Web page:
The Original “Death Penalty” in College Football, SMU Mustangs

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People ask all the time, “Why does the NCAA put sanctions on football programs?” When I was young, my favorite football player was Eric Dickerson. I never understood why people criticized him about his college playing days, so I asked my dad about it. He said that Dickerson’s college was given the “Death Penalty”. The Original “Death Penalty” was put into effect at Southern Methodist University in Dallas, Texas.
To better understand the original question put forth, we must first define a few key terms. The NCAA is the National Collegiate Athletics Association. The NCAA has the final ruling in all matters of conduct in college sports. In short, it controls almost every aspect of athletics in college sports. The word sanction means: to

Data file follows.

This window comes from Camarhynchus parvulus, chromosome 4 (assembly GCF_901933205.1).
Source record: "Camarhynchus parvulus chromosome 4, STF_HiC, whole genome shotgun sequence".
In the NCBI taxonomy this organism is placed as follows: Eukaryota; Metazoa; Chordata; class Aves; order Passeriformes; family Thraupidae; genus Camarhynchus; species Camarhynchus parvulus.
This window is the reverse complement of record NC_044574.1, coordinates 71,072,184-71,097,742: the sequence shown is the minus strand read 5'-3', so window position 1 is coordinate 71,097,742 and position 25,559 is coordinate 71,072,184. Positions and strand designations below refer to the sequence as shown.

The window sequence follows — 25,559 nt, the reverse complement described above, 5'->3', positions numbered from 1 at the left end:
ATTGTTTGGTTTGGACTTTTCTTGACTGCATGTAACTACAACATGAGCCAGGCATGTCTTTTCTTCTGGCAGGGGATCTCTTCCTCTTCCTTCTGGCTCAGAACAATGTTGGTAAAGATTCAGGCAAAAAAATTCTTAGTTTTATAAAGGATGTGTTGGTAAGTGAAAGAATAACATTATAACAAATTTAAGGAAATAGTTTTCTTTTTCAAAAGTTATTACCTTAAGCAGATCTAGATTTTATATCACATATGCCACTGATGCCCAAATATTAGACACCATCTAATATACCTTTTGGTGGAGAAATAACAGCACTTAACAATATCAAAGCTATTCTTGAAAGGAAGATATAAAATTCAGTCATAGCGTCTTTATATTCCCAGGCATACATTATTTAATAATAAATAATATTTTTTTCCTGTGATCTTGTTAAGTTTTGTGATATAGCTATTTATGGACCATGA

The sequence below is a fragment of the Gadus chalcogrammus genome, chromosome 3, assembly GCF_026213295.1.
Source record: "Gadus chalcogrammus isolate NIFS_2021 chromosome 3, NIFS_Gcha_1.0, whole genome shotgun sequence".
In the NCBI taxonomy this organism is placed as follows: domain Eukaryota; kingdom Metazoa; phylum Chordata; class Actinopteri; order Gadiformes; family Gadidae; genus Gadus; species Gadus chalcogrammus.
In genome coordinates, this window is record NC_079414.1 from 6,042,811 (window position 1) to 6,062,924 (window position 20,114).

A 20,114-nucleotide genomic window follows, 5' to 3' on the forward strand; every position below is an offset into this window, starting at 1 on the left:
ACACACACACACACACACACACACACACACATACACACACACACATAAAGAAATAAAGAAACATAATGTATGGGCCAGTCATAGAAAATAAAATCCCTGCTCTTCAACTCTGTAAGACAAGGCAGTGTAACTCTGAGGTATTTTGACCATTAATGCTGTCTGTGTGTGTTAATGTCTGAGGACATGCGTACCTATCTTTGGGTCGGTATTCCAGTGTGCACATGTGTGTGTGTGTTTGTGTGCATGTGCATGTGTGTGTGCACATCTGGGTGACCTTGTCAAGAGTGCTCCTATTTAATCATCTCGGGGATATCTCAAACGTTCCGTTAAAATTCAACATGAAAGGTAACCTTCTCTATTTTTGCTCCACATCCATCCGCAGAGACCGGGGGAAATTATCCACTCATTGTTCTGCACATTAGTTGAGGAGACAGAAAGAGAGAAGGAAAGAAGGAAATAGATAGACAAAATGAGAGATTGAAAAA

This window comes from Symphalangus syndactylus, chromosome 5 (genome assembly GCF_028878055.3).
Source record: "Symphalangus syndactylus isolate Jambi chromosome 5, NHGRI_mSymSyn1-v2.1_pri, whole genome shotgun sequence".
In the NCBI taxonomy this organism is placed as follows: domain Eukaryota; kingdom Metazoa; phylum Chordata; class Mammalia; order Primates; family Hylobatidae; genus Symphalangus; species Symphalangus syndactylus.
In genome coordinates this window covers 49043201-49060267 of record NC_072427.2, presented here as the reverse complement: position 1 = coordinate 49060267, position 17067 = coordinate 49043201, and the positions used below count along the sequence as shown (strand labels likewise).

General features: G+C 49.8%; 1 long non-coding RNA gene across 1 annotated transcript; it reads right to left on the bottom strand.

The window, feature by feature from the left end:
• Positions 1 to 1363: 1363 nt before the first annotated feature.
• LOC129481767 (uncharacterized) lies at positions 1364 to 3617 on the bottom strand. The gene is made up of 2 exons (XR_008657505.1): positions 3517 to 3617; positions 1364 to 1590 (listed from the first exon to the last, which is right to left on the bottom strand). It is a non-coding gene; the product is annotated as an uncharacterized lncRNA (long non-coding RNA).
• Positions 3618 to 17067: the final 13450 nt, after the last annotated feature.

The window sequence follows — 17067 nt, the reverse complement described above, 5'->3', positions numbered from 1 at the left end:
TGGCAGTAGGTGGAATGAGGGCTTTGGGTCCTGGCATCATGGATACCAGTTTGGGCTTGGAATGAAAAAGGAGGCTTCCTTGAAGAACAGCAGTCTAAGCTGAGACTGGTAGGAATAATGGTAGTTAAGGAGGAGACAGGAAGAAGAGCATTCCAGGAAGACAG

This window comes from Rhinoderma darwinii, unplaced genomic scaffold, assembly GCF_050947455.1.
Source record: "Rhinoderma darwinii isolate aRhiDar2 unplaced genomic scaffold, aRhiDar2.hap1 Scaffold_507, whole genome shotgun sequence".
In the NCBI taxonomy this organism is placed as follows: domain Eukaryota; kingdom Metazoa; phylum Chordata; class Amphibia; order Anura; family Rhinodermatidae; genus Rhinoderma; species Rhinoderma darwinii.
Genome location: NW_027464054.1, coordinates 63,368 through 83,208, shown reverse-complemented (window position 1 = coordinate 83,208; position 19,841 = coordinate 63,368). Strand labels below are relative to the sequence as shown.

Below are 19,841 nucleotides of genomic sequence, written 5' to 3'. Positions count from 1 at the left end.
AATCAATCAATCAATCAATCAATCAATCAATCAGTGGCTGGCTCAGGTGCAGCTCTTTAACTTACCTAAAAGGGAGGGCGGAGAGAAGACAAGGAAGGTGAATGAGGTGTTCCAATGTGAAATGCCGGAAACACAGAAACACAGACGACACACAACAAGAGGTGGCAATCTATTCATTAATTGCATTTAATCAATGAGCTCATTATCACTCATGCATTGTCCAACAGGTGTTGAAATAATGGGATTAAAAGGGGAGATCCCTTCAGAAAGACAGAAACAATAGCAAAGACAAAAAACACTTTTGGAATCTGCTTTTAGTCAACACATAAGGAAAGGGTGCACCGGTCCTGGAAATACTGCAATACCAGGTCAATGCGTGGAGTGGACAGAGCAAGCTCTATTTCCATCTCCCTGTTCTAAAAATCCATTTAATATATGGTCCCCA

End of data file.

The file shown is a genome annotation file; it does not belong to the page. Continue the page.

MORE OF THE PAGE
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The NCAA Committee of Infractions passed the “Death Penalty” with a vote of 427-6. In a press conference addressing over 100 reporters, David Berst, the NCAA director of enforcement at the time, said, “The Committee on Infractions . . . demanded, as well as the mandate of the membership by the major repeat penalties, that at least the primary or the fundamental elements of the proscribed penalty be applied in this case." (McNAbb) There were many people involved with the improper payment of players at Southern Methodist University, but the biggest name was Bill Clements. Clements was the governor of Texas at the time of the scandal; he was also on the SMU board of trustees. He single handedly directed the pay-for-play scheme. Six SMU officials knew of the improper paying-Robert Stewart III, Edwin Cox Sr., Paul Corley, former Dallas Mayor Robert Folsom, Clements and Donald Shields, who resigned that year as SMU`s president. Sherwood Blount was the biggest name of all boosters of the program. Blount paid thirteen players over 61 thousand dollars from 1985 to 1986 in the form of a “slush” fund. The “slush” fund, as it was called, paid players

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